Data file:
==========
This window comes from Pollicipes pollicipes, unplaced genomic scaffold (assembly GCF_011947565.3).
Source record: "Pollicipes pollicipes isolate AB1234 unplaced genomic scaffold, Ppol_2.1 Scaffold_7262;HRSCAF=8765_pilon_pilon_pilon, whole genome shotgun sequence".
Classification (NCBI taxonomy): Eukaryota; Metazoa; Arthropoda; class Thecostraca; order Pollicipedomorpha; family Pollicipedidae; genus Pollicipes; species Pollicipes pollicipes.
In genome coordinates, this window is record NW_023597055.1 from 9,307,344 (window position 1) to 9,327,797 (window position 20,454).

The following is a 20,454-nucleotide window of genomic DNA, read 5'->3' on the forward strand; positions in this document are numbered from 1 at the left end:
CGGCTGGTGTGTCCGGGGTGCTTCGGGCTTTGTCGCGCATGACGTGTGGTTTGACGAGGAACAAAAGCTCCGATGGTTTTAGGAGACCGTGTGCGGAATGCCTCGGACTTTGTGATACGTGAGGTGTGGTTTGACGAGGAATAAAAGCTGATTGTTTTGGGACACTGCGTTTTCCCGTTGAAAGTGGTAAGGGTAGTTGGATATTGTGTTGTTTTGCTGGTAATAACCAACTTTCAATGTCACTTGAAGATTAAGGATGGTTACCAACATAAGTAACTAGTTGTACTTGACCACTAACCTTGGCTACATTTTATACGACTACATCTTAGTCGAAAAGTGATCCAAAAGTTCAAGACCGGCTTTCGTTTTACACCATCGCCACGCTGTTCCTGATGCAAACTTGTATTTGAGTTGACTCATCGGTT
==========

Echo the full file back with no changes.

This window comes from Pollicipes pollicipes, unplaced genomic scaffold (assembly GCF_011947565.3).
Source record: "Pollicipes pollicipes isolate AB1234 unplaced genomic scaffold, Ppol_2.1 Scaffold_7262;HRSCAF=8765_pilon_pilon_pilon, whole genome shotgun sequence".
Classification (NCBI taxonomy): Eukaryota; Metazoa; Arthropoda; class Thecostraca; order Pollicipedomorpha; family Pollicipedidae; genus Pollicipes; species Pollicipes pollicipes.
In genome coordinates, this window is record NW_023597055.1 from 9,307,344 (window position 1) to 9,327,797 (window position 20,454).

The following is a 20,454-nucleotide window of genomic DNA, read 5'->3' on the forward strand; positions in this document are numbered from 1 at the left end:
CGGCTGGTGTGTCCGGGGTGCTTCGGGCTTTGTCGCGCATGACGTGTGGTTTGACGAGGAACAAAAGCTCCGATGGTTTTAGGAGACCGTGTGCGGAATGCCTCGGACTTTGTGATACGTGAGGTGTGGTTTGACGAGGAATAAAAGCTGATTGTTTTGGGACACTGCGTTTTCCCGTTGAAAGTGGTAAGGGTAGTTGGATATTGTGTTGTTTTGCTGGTAATAACCAACTTTCAATGTCACTTGAAGATTAAGGATGGTTACCAACATAAGTAACTAGTTGTACTTGACCACTAACCTTGGCTACATTTTATACGACTACATCTTAGTCGAAAAGTGATCCAAAAGTTCAAGACCGGCTTTCGTTTTACACCATCGCCACGCTGTTCCTGATGCAAACTTGTATTTGAGTTGACTCATCGGTT